Are we living in a police state?


I was on the bus from Walton (Liverpool) when it stopped at a designated stop.  Two ticket inspectors got on the bus to check passenger tickets.  Okay, nothing unusual in that.  Except in front of the bus was a police van with its doors open to receive anyone who did not have a ticket.  Anyone wanting to lave the bus had his or her way blocked by a fully kitted out police officer.


Again, on the train a few days later two community police persons were patrolling the length of the train reinforcing the train company’s regulations.


Whilst passengers can accept the occasional ticket inspector, who is an employee of the company who operate the services, it is a bit much that the police should back them up and that they (the operator’s employees) have their job done by community police.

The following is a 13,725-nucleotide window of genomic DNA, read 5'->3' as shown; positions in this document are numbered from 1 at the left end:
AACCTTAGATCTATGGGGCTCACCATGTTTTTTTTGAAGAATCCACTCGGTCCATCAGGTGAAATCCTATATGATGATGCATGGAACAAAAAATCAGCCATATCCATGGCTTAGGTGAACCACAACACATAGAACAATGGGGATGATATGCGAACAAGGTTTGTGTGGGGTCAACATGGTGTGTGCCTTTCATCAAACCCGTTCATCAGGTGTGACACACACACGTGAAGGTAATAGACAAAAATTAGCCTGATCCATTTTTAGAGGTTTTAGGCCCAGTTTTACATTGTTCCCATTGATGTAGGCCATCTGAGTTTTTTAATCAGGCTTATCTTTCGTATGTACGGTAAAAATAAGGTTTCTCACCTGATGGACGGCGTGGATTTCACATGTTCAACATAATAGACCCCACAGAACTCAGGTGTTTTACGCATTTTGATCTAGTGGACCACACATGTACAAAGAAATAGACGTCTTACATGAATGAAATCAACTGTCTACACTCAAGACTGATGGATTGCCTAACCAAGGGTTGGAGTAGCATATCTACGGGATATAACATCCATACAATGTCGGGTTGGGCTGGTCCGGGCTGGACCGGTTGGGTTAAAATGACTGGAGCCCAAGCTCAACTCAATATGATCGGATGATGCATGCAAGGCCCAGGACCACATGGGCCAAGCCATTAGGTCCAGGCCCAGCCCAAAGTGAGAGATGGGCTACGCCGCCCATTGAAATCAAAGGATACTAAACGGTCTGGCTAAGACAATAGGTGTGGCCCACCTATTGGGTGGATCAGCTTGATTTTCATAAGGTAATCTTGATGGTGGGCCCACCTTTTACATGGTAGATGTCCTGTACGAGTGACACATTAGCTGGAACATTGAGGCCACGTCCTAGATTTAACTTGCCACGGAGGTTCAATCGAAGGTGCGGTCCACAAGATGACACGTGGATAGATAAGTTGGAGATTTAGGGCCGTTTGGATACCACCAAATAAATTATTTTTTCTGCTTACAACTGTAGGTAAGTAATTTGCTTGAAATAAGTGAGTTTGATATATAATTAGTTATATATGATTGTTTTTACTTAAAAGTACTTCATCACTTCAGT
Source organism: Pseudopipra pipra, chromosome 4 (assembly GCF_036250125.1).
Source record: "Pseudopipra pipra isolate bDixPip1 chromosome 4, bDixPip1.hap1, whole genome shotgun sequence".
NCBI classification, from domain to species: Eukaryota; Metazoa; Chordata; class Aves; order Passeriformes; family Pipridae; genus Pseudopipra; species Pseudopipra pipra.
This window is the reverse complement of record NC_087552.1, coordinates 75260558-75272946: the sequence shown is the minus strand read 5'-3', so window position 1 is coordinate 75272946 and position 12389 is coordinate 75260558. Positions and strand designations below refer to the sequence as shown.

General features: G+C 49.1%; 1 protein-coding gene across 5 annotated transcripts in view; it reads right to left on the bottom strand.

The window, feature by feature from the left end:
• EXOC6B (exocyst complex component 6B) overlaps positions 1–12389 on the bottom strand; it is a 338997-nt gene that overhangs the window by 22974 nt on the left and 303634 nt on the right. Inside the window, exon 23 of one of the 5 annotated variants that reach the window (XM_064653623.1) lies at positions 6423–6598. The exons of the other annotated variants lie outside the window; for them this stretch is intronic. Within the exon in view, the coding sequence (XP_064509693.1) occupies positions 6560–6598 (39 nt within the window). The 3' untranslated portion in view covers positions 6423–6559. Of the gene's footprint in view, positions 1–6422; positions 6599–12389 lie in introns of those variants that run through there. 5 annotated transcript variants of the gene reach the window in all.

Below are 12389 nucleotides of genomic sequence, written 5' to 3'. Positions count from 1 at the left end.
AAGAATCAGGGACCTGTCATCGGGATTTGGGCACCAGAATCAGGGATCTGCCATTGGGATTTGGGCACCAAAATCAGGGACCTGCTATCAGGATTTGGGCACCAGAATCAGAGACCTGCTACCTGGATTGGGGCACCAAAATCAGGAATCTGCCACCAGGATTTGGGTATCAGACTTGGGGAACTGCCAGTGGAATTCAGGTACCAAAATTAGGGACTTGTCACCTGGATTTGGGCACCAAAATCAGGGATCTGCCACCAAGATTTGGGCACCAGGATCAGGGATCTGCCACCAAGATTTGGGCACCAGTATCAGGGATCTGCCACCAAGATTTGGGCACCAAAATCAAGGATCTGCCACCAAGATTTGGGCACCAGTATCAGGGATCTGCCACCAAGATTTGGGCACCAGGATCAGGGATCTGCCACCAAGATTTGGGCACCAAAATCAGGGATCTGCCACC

There can be no excuse for this other than to intimidate people by accusing all people of fare dodging until it has been proved otherwise.  The police have no presence in the local communities and when they do come into the areas it is in heavy armour and always with lights flashing and sirens screeching.  Local attitudes toward police are not favourable and are hardly going to be changed by having police acting like uniformed bouncers on public transport. 

Why does this idea matter?

Whilst society needs guardians to maintain the laws of that society, it suggests a very unstable society if it has those guardians intimidating citizens.


In my time I have never heard such widespread contempt for the police.  They operate from central stations and are physically and emotionally detached from the areas that they are supposed to be protecting.


This is not about simply making people feel safer within their communities it is demonstrating to people why communities matter.  If the local authorities can treat their electorate with such disdain is it any wonder that people see no reason to vote.

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